I'll say it worked!
Thank you Michael!
The Romeo and Juliet now playing at the Sam Bass Community Theatre in Round Rock is a slim, silvery production that clocks in at just about two hours.
Thanks to director Lynn Beaver for taking on the challenge of doing tragedy with this group of dedicated community players
Lynn loves a challenge!
Trey Deason as Romeo and CiCi Barone as Juliet are perfectly cast. He joins the awkward angularity of a boy who is almost a man with the moody focus, resolution and edge of desperation of a man wrestling with an impossible love. CiCi Barone moves from sweet simplicity in early scenes to a teasing self-confidence with her suitor Romeo; dismay with her father’s decision to marry her off estranges her from mother and nurse. They see her as a petulant child; Barone’s command of Shakespeare’s text makes it clear to us that she has made choices that determine her destiny.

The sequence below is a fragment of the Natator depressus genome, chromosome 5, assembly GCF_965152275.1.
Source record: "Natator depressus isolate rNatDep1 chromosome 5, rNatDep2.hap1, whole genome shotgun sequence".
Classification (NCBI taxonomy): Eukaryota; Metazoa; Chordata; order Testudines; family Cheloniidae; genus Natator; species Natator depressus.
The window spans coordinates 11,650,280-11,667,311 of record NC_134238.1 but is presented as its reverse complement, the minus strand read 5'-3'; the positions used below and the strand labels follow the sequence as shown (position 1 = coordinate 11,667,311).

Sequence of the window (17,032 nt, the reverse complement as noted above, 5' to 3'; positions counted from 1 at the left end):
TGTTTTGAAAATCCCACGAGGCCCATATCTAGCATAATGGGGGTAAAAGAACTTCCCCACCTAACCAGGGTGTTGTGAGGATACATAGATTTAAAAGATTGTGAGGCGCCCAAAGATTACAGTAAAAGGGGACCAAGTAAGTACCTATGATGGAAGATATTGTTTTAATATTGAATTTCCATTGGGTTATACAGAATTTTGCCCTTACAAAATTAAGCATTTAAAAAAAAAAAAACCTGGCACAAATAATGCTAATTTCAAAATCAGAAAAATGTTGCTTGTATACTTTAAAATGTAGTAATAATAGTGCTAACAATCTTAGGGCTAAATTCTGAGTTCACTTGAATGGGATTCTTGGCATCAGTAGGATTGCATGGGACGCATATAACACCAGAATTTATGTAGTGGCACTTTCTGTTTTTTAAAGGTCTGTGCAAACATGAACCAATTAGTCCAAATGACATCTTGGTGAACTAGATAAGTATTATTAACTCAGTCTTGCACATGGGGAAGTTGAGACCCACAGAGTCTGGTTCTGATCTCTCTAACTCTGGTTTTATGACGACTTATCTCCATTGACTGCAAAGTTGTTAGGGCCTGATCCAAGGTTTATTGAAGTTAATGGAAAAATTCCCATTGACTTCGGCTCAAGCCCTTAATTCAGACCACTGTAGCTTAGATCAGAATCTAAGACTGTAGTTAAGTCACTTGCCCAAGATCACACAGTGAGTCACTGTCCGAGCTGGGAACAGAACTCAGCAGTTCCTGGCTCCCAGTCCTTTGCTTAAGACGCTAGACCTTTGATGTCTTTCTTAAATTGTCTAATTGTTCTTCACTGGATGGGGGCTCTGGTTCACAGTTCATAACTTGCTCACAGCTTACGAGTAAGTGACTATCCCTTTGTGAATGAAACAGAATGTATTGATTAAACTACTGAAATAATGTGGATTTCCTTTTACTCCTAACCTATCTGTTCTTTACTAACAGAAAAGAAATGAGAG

CiCi has referred to Juliet as "a whiney little brat."
The company locates the action in an imagined contemporary Verona that is probably closer to some place like Venice, California. The Montague clan wear black and a junior member enters on a skateboard; Capulets, probably from the better side of the tracks, wear white. This easy color coding may help younger audiences and does not obstruct the action.
It does provide a potential difficulty at the Capulet party, where the unwelcome Montagues could hardly be disguised by masks, but we can forgive that. Old Capulet (the gallant and nattily clad Richard Dodwell) is affable enough to overlook a bit of riffraff on the periphery of his party.
Well, Tybalt does spot them right off, and Papa Cap knows who Romeo is as soon as he gets a good look.
And, my personal favourite:
In the final scene the black-white dichotomy of Montague vs. Capulet breaks down. Costuming reinforces the message or reconciliation.
Michael has wonderful things to say about Benvolio and Mercutio, as well.
I believe it worked!